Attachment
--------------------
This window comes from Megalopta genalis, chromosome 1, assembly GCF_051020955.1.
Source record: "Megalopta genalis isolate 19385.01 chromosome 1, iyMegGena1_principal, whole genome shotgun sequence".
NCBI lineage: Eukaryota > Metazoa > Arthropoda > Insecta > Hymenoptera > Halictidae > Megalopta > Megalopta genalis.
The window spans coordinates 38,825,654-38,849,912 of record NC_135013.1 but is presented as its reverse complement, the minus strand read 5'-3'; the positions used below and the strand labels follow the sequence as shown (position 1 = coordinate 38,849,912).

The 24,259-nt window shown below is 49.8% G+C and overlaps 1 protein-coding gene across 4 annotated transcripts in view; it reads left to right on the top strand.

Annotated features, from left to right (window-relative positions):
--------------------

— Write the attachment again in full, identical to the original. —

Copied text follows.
This window comes from Megalopta genalis, chromosome 1, assembly GCF_051020955.1.
Source record: "Megalopta genalis isolate 19385.01 chromosome 1, iyMegGena1_principal, whole genome shotgun sequence".
NCBI lineage: Eukaryota > Metazoa > Arthropoda > Insecta > Hymenoptera > Halictidae > Megalopta > Megalopta genalis.
The window spans coordinates 38,825,654-38,849,912 of record NC_135013.1 but is presented as its reverse complement, the minus strand read 5'-3'; the positions used below and the strand labels follow the sequence as shown (position 1 = coordinate 38,849,912).

The 24,259-nt window shown below is 49.8% G+C and overlaps 1 protein-coding gene across 4 annotated transcripts in view; it reads left to right on the top strand.

Annotated features, from left to right (window-relative positions):